A new moon orbiter launched Friday night. Pete Worden, director of NASA Ames Research Center in Moffett Field, Calif., which designed the LADEE orbiter, says forget the 20th—this is the real space century.
Stephen McLaren: What will NASA's new lunar orbiter do?
Pete Worden: The Lunar Atmosphere and Dust Environment Explorer (LADEE) is a $250-million mission to probe the moon's exosphere and learn how it would be affected by increased human activity. It is also a low-cost modular probe, which will serve as a test bed for future cheap space missions.
SM: What other cool missions are you working on?
PW: We are soon going to be moving objects in the solar system around to protect the planet from being hit by asteroids. There is nothing cooler than that! Carl Sagan once said, "If the dinosaurs had had a space program, they would not be extinct."
SM: What kind of work is done at NASA Ames?
PW: We are primarily about research so, in addition to missions, we develop technology. We are building autonomous software into robots destined for the moon, for example. We also have a tradition of spawning new industries. For instance, when a Mars mission planned in the 1990s turned out to be too expensive, one of the lead scientists redeveloped the fuel cells for use on the ground. This led to the founding of Bloom Energy, which now develops these modular power systems.
SM: Do you often collaborate with Silicon Valley?
PW: Yes. We've set up a lab called Space Shop so that if someone has a clever idea, they can very quickly build a prototype. The company Made in Space used the lab to build a 3-D printer that will be used on board the International Space Station to print out parts for machines. Eventually we think we'll be able to print out satellites.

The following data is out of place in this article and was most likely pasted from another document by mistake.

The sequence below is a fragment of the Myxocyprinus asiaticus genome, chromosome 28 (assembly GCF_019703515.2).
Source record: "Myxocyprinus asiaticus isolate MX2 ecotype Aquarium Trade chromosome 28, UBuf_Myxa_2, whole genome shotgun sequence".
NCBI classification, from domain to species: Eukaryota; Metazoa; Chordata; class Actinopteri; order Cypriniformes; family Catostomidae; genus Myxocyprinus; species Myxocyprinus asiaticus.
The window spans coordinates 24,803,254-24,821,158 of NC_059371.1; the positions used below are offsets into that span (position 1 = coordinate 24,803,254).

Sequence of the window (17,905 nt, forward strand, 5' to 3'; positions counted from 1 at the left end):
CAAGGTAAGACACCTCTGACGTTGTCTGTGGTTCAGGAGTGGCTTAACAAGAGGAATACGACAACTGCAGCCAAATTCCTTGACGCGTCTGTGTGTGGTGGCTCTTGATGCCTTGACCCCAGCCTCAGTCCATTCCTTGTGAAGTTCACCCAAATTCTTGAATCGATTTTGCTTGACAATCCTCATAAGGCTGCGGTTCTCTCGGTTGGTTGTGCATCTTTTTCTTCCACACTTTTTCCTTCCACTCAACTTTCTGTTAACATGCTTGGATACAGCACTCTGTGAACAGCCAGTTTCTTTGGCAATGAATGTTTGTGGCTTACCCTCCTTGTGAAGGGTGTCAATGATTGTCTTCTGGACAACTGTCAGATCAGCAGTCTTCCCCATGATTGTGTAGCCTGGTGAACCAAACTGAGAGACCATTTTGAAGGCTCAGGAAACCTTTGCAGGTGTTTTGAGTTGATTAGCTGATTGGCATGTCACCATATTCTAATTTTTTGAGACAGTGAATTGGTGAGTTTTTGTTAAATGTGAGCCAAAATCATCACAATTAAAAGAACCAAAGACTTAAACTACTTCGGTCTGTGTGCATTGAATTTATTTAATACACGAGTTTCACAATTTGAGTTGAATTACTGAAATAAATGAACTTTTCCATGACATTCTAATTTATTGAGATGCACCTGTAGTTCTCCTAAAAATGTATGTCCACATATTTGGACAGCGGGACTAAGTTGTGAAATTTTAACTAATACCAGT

SM: How will this extend our reach into space?
PW: Well, genome printing is on the horizon too. So if you have a settlement on Mars and need pharmaceuticals you can just have the code sent from Earth. The same goes for printing biological hardware, like human organs.
There are lots of start-ups doing very cool stuff like that. If you've seen handheld "tricorder" scanners on Star Trek, one group is even developing those kinds of things. Everyone who's read science fiction knows we will need that type of technology when we set up colonies on Mars.
SM: Is science fiction a big source of inspiration?
PW: Here, there's almost a secret handshake among engineers who have read lots of science fiction. It lets you dream—how can we make that technology real, how can we make a better future?
SM: What are your dreams for exploring space?
PW: A principal tenet of science fiction is that there are planets out there with intelligent life. For most of the history of astrophysics we haven't been able to see those worlds, but we are starting to see planets like Earth. I dream of going to those worlds. That's my life's inspiration.
SM: What excites you most about your work?
PW: This century, even more than the last one, is the space century—especially with the private sector and many more countries getting involved. The stuff we're doing at Ames is turning science fiction into fact. This is the coolest job I have ever had.
This article originally appeared in New Scientist.
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